General Yariv was a diminutive man (he died a few years ago after a massive stroke while driving home from his office), quiet and unassuming. Yet he was correctly credited with having a very big brain, and he understood, always, that the key to success in the intelligence business was invariably intellectual. On at least one occasion we discussed the Mossad operation against Black September. As a professor of international law, I was completely sympathetic to his argument that the Munich terrorists could only be punished extra-judicially. After all, no country was about to extradite any of the murderers to Israel, and the only alternative would have been to leave the killers unpunished.
Nullum Crimen Sine Poena, “No crime without a punishment.” So it is written in the final judgment and subsequent codifications of the Nuremberg Trials Law of 1945-46. Significantly, this ancient principle of law and justice has its roots in the Torah. Known also as the Lex Talionis, the Law of Exact Retaliation, it is a timeless and sacred expectation that must never be canceled. Certainly it must be taken seriously when an Israeli Olympic team is murdered by Arab terrorists.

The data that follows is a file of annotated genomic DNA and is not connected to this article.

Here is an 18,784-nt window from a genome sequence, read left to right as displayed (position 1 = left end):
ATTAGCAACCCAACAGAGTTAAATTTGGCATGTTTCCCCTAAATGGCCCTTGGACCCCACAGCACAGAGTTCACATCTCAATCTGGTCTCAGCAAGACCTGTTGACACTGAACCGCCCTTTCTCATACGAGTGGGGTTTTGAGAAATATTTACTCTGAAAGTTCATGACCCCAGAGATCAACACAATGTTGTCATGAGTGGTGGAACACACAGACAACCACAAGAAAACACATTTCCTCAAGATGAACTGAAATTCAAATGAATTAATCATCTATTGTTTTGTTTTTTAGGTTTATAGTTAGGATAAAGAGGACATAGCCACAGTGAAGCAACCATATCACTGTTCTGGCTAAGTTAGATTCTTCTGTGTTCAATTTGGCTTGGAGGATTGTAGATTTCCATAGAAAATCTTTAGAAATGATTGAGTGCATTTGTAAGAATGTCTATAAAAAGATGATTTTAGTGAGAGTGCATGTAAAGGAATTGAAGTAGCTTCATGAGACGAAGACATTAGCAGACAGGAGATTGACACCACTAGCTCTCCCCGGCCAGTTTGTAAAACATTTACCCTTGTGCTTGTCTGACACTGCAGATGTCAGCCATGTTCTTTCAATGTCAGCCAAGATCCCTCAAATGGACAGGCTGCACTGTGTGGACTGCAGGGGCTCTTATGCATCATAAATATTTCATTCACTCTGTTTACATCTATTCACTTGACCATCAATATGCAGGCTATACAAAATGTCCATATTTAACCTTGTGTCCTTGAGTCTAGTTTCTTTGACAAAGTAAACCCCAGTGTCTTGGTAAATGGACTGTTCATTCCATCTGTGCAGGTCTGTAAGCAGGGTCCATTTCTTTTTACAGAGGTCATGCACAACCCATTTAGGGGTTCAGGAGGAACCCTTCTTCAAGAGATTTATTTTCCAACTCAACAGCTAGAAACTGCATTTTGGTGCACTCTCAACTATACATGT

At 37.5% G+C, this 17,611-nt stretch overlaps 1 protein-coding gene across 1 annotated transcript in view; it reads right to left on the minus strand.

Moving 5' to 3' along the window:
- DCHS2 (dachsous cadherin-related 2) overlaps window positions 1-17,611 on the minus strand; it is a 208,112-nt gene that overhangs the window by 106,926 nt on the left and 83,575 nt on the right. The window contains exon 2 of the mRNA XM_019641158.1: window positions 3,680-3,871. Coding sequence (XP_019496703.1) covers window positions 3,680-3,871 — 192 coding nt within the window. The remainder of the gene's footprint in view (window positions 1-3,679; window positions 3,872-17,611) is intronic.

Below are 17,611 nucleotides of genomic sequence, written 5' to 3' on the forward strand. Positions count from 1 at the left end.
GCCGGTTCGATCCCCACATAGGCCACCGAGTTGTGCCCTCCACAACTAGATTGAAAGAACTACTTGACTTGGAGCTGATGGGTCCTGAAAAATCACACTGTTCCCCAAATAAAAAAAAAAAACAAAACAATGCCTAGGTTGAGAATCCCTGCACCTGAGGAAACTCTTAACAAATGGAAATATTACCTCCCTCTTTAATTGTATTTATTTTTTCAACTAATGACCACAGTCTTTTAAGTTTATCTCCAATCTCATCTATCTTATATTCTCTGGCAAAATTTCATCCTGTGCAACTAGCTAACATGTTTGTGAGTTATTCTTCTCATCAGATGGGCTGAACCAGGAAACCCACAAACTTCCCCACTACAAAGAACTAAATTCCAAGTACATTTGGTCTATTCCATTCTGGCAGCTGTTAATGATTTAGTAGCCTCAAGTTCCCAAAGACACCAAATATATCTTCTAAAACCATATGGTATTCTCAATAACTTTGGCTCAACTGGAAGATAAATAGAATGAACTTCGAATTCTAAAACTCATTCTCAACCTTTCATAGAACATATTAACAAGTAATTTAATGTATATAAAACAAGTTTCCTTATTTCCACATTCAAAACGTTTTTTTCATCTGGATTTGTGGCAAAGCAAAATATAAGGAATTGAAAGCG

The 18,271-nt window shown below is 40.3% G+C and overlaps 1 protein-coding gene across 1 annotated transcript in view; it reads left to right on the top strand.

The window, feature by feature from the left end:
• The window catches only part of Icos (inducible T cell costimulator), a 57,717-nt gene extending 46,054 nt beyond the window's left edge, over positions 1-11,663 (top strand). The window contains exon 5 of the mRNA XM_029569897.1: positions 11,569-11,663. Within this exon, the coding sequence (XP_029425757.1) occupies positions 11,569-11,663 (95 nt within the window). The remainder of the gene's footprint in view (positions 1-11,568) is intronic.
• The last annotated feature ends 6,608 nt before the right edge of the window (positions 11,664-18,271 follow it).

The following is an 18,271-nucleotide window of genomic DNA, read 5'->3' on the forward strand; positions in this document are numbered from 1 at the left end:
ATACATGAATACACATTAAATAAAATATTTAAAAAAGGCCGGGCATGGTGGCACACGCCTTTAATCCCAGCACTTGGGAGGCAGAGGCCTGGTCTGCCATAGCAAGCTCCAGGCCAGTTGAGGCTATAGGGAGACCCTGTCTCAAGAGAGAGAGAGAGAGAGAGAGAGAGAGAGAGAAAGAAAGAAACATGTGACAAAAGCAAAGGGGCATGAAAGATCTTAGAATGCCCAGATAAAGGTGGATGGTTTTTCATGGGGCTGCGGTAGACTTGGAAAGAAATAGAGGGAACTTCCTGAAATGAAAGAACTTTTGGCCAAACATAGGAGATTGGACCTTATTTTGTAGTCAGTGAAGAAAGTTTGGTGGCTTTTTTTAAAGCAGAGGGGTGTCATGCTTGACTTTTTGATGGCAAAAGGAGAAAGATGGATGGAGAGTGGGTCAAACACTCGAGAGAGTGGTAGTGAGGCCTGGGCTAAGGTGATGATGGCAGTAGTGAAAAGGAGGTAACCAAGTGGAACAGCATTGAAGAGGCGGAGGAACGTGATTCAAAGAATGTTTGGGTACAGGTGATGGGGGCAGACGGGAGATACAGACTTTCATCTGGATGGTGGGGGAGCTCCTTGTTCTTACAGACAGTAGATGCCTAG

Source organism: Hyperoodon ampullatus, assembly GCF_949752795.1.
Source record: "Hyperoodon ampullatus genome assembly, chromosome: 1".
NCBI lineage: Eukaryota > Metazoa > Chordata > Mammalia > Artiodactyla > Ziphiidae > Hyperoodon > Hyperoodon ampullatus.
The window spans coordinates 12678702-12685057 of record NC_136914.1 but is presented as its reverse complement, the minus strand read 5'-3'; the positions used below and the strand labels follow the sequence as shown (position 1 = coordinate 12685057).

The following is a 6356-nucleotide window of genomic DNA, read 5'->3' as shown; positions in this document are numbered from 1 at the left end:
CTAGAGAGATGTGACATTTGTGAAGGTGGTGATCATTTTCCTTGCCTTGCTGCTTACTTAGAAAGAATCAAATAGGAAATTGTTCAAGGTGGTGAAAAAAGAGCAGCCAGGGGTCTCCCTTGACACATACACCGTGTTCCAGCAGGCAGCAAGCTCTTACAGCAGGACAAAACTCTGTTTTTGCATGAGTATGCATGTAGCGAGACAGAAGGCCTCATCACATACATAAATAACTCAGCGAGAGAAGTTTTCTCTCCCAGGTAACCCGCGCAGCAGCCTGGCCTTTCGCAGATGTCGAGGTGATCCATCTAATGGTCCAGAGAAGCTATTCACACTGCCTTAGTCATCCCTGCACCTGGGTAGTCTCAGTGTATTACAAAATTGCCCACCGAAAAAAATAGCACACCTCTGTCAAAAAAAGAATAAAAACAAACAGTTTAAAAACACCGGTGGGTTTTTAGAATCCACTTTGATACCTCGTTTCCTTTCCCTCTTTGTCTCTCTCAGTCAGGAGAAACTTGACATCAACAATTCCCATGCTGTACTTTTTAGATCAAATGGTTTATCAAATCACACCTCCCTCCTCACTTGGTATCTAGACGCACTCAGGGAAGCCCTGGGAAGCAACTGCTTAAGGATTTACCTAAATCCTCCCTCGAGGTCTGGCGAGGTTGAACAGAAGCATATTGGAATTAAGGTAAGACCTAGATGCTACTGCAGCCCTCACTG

But let’s return to the movie. Avner and his Israeli team are not interested in the intricacies of international criminal law. Nowhere is there any evidence that they are moved by largely legal arguments for retaliation and punishment. They are, as we have seen, increasingly beset by various doubts, not so much concerning the rightness of Jewish/Israeli revenge as about the guilt of their particular victims. Further, Avner is assuredly reasonable in his apprehension that the Palestinian Arab foe is not unlike the mythic Hydra monster. For every terrorist “head” that is lopped off by Israel, he understands, many others will grow in its place.